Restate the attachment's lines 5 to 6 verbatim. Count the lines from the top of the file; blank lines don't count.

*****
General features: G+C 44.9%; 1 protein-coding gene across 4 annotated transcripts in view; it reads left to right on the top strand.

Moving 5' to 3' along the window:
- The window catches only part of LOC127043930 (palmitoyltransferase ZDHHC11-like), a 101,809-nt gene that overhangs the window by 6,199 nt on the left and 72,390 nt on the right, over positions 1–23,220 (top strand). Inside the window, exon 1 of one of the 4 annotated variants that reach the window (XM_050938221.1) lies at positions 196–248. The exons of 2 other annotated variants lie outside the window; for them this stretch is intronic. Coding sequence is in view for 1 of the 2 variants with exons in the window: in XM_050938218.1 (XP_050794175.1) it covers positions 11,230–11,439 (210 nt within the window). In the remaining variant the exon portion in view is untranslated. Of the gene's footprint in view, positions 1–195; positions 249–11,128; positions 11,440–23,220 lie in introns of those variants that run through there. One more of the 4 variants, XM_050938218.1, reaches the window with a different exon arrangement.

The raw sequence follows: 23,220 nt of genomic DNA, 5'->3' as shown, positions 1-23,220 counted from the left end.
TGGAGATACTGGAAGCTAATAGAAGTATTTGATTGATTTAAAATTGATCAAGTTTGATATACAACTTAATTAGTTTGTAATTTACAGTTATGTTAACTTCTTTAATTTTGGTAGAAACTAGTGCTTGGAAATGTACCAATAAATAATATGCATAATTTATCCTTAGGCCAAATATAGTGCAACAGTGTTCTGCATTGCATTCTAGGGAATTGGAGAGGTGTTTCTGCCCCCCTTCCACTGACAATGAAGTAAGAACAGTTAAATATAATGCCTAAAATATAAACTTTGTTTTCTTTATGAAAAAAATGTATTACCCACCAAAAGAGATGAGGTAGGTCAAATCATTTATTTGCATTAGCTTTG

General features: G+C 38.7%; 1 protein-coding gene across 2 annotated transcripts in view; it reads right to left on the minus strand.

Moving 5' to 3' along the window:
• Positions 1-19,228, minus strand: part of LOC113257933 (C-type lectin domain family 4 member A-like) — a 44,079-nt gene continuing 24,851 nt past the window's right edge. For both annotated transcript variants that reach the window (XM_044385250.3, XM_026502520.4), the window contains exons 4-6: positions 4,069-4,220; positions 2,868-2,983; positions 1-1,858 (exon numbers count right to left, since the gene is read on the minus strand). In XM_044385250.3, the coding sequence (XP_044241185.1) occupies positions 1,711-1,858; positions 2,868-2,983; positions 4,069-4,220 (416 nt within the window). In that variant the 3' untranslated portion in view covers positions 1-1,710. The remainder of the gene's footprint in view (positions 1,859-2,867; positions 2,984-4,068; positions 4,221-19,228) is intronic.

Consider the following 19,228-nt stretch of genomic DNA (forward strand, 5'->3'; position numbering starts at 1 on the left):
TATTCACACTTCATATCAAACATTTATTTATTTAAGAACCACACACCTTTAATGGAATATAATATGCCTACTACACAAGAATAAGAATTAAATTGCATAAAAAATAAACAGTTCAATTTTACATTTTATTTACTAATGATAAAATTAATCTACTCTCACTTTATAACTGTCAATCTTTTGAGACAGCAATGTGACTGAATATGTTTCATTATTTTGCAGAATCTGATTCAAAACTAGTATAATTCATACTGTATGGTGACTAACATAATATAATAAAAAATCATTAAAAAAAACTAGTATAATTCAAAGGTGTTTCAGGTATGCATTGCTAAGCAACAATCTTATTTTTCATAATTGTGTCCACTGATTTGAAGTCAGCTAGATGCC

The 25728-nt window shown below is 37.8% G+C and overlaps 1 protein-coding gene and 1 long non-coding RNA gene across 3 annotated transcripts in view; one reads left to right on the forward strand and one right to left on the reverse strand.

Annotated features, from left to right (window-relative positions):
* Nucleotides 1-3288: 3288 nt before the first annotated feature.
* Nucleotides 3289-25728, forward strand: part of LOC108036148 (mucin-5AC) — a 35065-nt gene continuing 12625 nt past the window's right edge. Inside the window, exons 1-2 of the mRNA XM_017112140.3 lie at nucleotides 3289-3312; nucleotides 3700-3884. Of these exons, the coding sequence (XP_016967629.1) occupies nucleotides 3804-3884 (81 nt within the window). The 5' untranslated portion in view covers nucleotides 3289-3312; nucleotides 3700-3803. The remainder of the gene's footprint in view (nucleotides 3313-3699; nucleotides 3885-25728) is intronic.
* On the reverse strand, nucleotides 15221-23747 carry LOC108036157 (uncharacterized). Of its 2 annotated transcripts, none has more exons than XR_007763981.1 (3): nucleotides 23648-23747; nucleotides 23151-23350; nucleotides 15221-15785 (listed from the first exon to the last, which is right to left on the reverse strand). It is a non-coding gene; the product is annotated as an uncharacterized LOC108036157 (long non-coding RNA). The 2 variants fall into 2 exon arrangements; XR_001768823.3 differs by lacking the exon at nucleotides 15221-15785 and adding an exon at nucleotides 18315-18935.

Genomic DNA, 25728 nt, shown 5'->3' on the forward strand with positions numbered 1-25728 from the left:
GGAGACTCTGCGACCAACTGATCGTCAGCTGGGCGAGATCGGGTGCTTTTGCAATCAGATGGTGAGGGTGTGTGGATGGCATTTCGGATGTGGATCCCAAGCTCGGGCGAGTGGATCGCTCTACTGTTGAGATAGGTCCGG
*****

TGGAGATACTGGAAGCTAATAGAAGTATTTGATTGATTTAAAATTGATCAAGTTTGATATACAACTTAATTAGTTTGTAATTTACAGTTATGTTAACTTCTTTAATTTTGGTAGAAACTAGTGCTTGGAAATGTACCAATAAATAATATGCATAATTTATCCTTAGGCCAAATATAGTGCAACAGTGTTCTGCATTGCATTCTAGGGAATTGGAGAGGTGTTTCTGCCCCCCTTCCACTGACAATGAAGTAAGAACAGTTAAATATAATGCCTAAAATATAAACTTTGTTTTCTTTATGAAAAAAATGTATTACCCACCAAAAGAGATGAGGTAGGTCAAATCATTTATTTGCATTAGCTTTG

General features: G+C 38.7%; 1 protein-coding gene across 2 annotated transcripts in view; it reads right to left on the minus strand.